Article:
★ Did you make these fermented carrots? Don’t forget to give them a star rating below! ★

white scalloped bowl full of orange carrot shreds.

Lacto-Fermented Carrots

These shredded carrots are flavored with Garam Masala spices, making them great for adding a little extra pop of flavor to your favorite recipes.
5 from 5 votes
Print Pin Rate
Prep Time: 15 minutes
Fermenting time (hands off): 5 days
Total Time: 5 days 15 minutes
Servings: 1 pint
Author: Kris Bordessa


  • 4 cups carrots shredded
  • 1 tablespoon sea salt
  • 1 - 3 teaspoons garam masala optional


  • Shred carrots by hand or with a food processor.
    4 cups carrots
  • Combine shredded carrots, salt, and garam masala in a bowl and mix thoroughly. Use your hands to massage the carrots a bit, to help release the juices.
    1 tablespoon sea salt, 1 - 3 teaspoons garam masala
  • Transfer mixture to a quart-sized jar. Use the end of a dowel or wooden spoon to mash the carrots into the jar, pushing them down until they’re covered by juices. It will not look like you have much juice. When you smash the carrots down into the jar, you’ll be surprised.
  • Place one or two glass weights on top of the carrots. If they are not entirely covered by juices, top them off with a bit of filtered water. It’s essential that the carrots are completely submerged.
  • If you have a fermenting lid, use that to cover the jar. If not, you have two options. Cover the jar with a tightly woven piece of cloth and a rubber band (cheesecloth is not a good option here), or screw on a regular jar lid. If you opt for the jar lid, you'll need to loosen it daily to release any gasses that build up.

Fermenting the carrots

  • Let sit at room temperature for a several days or a week, until the carrots take on a tangy fragrance, then refrigerate.


  • Use less garam masala if you plan to eat these fermented carrots straight from the jar. If you'd like to have these on hand for adding to salads and other recipes, use the larger amount.
  • This recipe does not require that you use mason jars. Any recycled jar will do.
  • Successful ferments should smell pleasantly tangy. If there is an off odor, discard. You can use pH paper to test the acidity of the mix to be sure it's acidic enough for long-term storage. This recipe should test at 4.6 or lower.


Serving: 2tablespoons | Calories: 14kcal | Carbohydrates: 3g | Protein: 0.3g | Fat: 0.1g | Saturated Fat: 0.01g | Polyunsaturated Fat: 0.03g | Monounsaturated Fat: 0.004g | Sodium: 458mg | Potassium: 102mg | Fiber: 1g | Sugar: 2g | Vitamin A: 5346IU | Vitamin C: 2mg | Calcium: 11mg | Iron: 0.1mg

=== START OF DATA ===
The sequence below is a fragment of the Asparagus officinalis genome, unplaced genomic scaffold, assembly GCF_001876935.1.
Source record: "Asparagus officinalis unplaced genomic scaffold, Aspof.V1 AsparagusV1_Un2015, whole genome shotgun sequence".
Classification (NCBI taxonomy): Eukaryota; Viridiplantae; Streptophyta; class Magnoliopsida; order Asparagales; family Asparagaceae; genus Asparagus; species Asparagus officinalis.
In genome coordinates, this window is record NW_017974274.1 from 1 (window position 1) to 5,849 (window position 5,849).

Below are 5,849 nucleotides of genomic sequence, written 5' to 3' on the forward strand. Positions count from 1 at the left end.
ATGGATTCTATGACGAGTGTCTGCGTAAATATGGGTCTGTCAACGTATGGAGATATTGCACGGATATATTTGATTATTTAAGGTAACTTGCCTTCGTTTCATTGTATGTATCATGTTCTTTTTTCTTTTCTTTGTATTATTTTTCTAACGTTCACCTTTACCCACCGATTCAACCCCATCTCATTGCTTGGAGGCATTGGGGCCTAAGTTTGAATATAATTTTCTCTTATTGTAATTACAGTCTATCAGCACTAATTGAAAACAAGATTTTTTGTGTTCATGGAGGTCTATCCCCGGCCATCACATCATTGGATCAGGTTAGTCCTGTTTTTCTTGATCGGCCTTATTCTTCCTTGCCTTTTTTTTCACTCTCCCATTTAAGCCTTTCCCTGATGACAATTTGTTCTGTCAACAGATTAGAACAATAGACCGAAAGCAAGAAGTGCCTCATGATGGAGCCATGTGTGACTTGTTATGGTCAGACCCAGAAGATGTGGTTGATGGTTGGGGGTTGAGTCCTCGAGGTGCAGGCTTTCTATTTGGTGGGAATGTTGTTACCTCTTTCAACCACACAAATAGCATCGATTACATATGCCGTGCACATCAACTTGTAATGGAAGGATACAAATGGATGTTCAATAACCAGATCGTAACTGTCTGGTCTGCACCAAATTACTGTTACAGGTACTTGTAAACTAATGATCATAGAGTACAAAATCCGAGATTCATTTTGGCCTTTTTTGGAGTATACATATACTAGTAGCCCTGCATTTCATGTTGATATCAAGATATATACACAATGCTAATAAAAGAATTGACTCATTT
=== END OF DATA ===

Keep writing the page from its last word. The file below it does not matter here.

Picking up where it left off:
Did you make this recipe?Mention @attainablesustainable or tag #attainablesustainable!
fermented carrots in a white bowl

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About the author: Kris Bordessa is an award-winning National Geographic author and a certified Master Food Preserver. Read more about Kris and how she got started with this site here. If you want to send Kris a quick message, you can get in touch here.

6 comments… add one
  • Bob Tackett Dec 28, 2021 @ 0:52

    Doesn’t fermenting create alcohol in the food? I don’t want to feed these to my kids if they have alcohol in them, of course.. Any idea which probiotic strains this creates, or how to find out?

    • AttainableSustainable Jan 4, 2022 @ 9:14

      Fermented foods do have trace amounts of alcohol. Only you can decide if you are comfortable feeding it to your kids, but I did feed them to mine. 🙂

  • Kim Jul 18, 2020 @ 20:59

    Would this work using whole, store-bought organic baby carrots? What other spices would work in place of the masala?

    • Kris Bordessa Jul 19, 2020 @ 8:07

      You’d be better to use a brine with large items like this. Spices can be whatever you like!

  • Matthew Krysinski Jun 28, 2020 @ 13:51

    Would it be ok to add red onion and jalapeño pepper to this, or would that break something?

    • Kris Bordessa Jul 1, 2020 @ 8:21

      It’s really hard to break anything with fermenting! If you want to add these flavors, just measure them with the carrots so that your vegetable to salt ratio remains the same.